Bangladesh

India: press freedom at stake amid communal violence

The Supreme Court of India ordered the Tripura police Nov. 17 to refrain from taking any coercive measures, including arrest, against two lawyers and one journalist booked under the Unlawful Activities (Prevention) Act of 1967 (UAPA) for their social media posts and reports on the recent communal violence in the northeastern state.

Glasgow: 'climate-vulnerable' protest 'compromise' pact

The COP26 UN climate summit on Nov. 13 concluded a deal among the 196 parties to the 2015 Paris Agreement on long-delayed implementation measures. UN Secretary-General Antonio Guterres called the deal a "compromise," and indeed it was saved through eleventh-hour haggling over the wording. Just minutes before the final decision on the text of the Glasgow Climate Pact, India, backed by fellow major coal-producer China, demanded weaker language on coal, with the original call for a "phase-out" softened to "phase-down." And even this applies only to "unabated" coal, with an implicit exemption for coal burned with carbon capture and storage technology—a technofix being aggressively pushed by Exxon and other fossil fuel giants, in a propaganda blitz clearly timed for the Glasgow summit.

Fear in Rohingya camps after slaying of activist

The killing of Mohib Ullah, a prominent Rohingya community leader, has drawn international condemnation and renewed deep-rooted fear in the Bangladesh refugee camps. Mohib Ullah was shot and killed on Sept. 29 outside the office of the civil society group he headed, the Arakan Rohingya Society for Peace & Human Rights (ARSPH). A relative reportedly blamed members of the Arakan Rohingya Salvation Army, a militant group active in the camps. Mohib Ullah had become one of his community's most prominent voices in the aftermath of the 2017 Burmese military assault that forced more than 700,000 Rohingya into Bangladesh. He led early attempts to document atrocity crimes, stood up for his community before governments and aid agencies, and addressed the UN (and Donald Trump).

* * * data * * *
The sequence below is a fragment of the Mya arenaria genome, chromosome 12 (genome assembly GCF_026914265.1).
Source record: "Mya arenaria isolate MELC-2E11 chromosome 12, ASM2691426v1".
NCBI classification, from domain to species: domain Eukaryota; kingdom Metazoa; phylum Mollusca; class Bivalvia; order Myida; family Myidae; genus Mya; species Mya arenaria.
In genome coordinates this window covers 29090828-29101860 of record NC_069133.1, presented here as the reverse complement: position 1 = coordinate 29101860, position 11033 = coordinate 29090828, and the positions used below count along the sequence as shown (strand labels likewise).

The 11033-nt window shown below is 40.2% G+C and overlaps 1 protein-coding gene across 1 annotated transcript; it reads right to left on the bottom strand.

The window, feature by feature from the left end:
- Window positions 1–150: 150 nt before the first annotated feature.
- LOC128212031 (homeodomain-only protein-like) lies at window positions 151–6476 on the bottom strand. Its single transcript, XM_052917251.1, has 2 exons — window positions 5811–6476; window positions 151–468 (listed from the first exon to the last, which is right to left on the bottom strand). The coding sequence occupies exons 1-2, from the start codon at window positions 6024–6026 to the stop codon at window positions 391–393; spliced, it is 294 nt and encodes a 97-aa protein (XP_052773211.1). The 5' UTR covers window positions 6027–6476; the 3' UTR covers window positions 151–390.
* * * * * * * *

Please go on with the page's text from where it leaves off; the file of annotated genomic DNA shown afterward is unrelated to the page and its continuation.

Bangladesh: protests erupt as writer dies in prison

Hundreds of demonstrators took to the streets and blocked intersections in Dhaka on March 1 to protest the death of a writer and commentator in prison, who had been charged under Bangladesh's controversial Digital Security Act (DSA). The deceased, popular author and blogger Mushtaq Ahmed, had been arrested last May after posting comments on social media in which he criticized the government's response to the COVID-19 pandemic. At least 10 others were also charged with sedition under the DSA that month, including political cartoonist Kabir Kishore, who remains imprisoned. At a court hearing last month, Kishore passed a note to his brother stating that he had been physically abused in prison, resulting in severe injuries. The New York-based Committee to Protect Journalists is demanding his release, and that the claim of maltreatment be investigated.

Bangladesh rings Rohingya camps with barbed wire